Expert screenplay readers and analysts from ScriptShark answer questions that Facebook fans and Twitter followers posted. Read on to find helpful answers to questions regarding how to become a professional screenwriter and many other aspects of screenwriting and the movie business…
Q: What exactly makes a strong theme? Should public opinion affect one’s themes when writing a saleable script?
Analyst: As is the case with most screenplay elements, part of what makes a theme “strong” is wildly subjective – like a premise or a protagonist, not everyone’s going to dig it. If you can keep that in mind, you’ll likely sleep a little better at night and make more headway.
Generally, studios respond to a theme based on its universality and relevance because they’re looking to appeal to a broad audience. One example of this is the recent Social Network, the central theme of which – friendship – is one nearly everyone can relate to and is always relevant. Most people couldn’t give two figs about a geeky, anti-social narcissist such as this movie’s protagonist, but because the film’s theme of friendship is so incredibly universal, we’re all thinking about that friend back in junior high we treated so poorly. That’s a strong theme.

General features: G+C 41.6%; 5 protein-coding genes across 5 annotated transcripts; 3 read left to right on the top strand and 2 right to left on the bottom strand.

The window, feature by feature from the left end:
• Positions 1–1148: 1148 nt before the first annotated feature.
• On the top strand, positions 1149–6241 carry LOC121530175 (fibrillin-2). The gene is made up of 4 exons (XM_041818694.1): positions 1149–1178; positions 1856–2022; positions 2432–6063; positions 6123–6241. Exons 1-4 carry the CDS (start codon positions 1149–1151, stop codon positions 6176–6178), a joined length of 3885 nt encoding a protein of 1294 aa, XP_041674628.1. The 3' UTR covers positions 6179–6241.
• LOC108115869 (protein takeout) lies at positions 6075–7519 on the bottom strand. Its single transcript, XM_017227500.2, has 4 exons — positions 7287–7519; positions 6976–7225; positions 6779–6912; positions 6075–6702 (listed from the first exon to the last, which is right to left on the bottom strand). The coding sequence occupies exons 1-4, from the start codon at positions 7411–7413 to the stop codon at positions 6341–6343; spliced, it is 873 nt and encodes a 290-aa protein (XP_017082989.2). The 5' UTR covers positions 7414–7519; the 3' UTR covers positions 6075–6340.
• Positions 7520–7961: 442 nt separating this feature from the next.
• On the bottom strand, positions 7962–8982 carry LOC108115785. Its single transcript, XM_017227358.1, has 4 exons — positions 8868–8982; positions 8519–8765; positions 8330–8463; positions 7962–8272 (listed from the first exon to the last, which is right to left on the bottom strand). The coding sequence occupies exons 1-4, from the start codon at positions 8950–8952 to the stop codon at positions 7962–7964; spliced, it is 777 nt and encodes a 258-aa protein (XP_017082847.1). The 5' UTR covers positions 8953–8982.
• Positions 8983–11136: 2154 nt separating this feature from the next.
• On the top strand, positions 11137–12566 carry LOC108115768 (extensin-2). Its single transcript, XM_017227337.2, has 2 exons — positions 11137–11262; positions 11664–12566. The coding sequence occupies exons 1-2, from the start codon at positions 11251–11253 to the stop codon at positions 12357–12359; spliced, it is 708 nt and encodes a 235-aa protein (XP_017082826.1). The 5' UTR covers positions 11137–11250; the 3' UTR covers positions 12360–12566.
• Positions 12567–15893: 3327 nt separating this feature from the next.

Q: Typically, do you find that a meta-theme and/or themes drive character development and plot or do they tend to evolve organically during the writing (rewriting) process?
Analyst: From my many conversations with writers over the years, each seems to approach theme a bit differently. For some, the governing theme is crystal clear at the onset of writing, usually in the form of the story’s premise. While others may be initially focused on developing and effectively stringing together the major plot events, in which case the themes tend to crystallize as they write. In either scenario, a script’s big themes get focused during the rewriting process and they certainly impact character development.
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